HMRC recently brought into force further IR35 legislation intended to ensure that, where applicable, contractors pay the same Income Tax and National Insurance contributions as their employed counterparts.
Suzanne Grant, a member of Stowe’s Forensic Accountancy Team, explains the latest changes and the implications for all medium and large private sector businesses.
More and more frequently we are seeing cases where our client provides their services through a limited company which has historically operated successfully under IR35 rules, but from which a reduction in future available net take home pay is envisaged due to the impact of recent IR35 changes.
What is IR35?
IR35, often referred to as the off-payroll working rules, is a tax legislation designed to combat tax avoidance by contractors supplying their services to clients via an intermediary such as their own limited company (known as a Personal Service Company ‘PSC’) but who would otherwise be classed as an employee and taxed as such if that intermediary was not used.
IR35 rules were first introduced in 2000 by HMRC to ensure that contractors working in the same way as permanent employees paid the same tax and national insurance contributions (‘NIC’) as an employee. Consideration of the working arrangements was necessary to determine if they represented a contract of service (deemed to be ‘inside’ IR35) or a contract for services (deemed to be ‘outside’ IR35).
In other words, the legislation sought to try and stop the practice of contractors leaving their jobs as employees, setting up their own limited company and immediately returning to the former employer as a self-employed individual undertaking the same work as previously, but now effectively employing themselves and working on behalf of their own PSC.
A Contractor’s Perspective
A contractor’s take home net pay ‘outside’ IR35 is often significantly higher than a contractor’s take home pay ‘inside’ IR35, as those outside the legislation can benefit from reduced NIC by taking the bulk of their income in dividends on which NIC is not paid. ‘Inside’ IR35, their income is subject to the same level of taxation as an employee under PAYE. Under such arrangements, there are also financial benefits to the employer who does not pay employer’s NIC or any other contractual benefits such as sick pay or holiday pay.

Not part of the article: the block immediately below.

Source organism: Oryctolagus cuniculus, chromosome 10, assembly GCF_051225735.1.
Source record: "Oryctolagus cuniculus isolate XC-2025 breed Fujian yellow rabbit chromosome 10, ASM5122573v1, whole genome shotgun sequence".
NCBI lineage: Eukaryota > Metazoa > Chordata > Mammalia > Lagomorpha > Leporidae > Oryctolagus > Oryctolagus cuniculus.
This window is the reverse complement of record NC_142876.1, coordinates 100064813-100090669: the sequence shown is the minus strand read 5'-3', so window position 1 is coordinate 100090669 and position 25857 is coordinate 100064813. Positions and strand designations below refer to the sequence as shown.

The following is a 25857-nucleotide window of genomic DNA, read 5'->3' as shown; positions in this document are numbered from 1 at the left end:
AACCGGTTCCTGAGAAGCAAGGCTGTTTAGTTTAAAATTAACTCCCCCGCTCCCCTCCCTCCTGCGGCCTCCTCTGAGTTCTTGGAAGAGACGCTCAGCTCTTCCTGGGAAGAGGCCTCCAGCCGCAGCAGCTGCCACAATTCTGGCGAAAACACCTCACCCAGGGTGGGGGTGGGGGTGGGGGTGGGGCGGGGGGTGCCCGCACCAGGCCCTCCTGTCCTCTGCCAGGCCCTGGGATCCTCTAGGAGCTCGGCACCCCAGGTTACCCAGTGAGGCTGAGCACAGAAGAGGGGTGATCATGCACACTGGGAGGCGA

For the majority of the time since IR35 was first introduced, the decision as to whether or not the contractor’s working arrangements fell within IR35 rules has effectively been the responsibility of the individual worker via their PSC. Thus, to a large extent the actual business engaging the worker (client) had little to worry about in terms of tax and employer’s NIC because even if HMRC subsequently found the arrangement to be ‘inside’ rather than ‘outside’ IR35, any additional tax and NIC liability fell to be met by the PSC rather than the client who had engaged the contractor.
To try and rectify this, in 2017 HMRC changed the decision-making responsibility for all public sector organisations to the end user, ie the business (client) which receives the services of the contractor. At that point, those public sector organisations became responsible for deciding whether an engagement fell ‘inside’ or ‘outside’ IR35.
This process was further extended by HMRC with effect from 6 April 2021 to include all medium and large private sector businesses, meaning that many businesses are now responsible for the decision making process in relation to the contractors they engage and whether they are ‘inside’ or ‘outside’ of IR35. A record of that decision (recorded via a Status Determination Statement) must be passed by the business to the entity with whom it has contracted.
IR35 rules now place a significant burden on the end user (client). However, there remain a number of ways in which labour can be supplied by a contractor without the need / involvement of a PSC. For example, the client recruits the contractor as an employee, the client contracts directly with the contractor on a self-employed basis and not through their PSC, or the contractor goes through an agency in which there is no PSC in the chain meaning that the contractor is engaged either directly by an agency or as an employee via an umbrella company.
For small businesses the decision as to whether the working arrangement falls ‘inside’ or ‘outside’ IR35 currently remains the responsibility of the PSC.
Failure to take these changes on board can have significant consequences. HMRC have the power to look back at IR35 contracts for at least 6 years to determine if contractors fall within IR35 rules. When a contractor is deemed to be ‘inside’ IR35 and subject to the legislation, HMRC will look at each contract, deduct the tax that has been paid from what an employee would ordinarily have paid through PAYE, and backdate this tax charge.
This article is intended as a guide only. If you are unsure about anything or would like further insight and support with IR35 arrangements, please seek professional advice.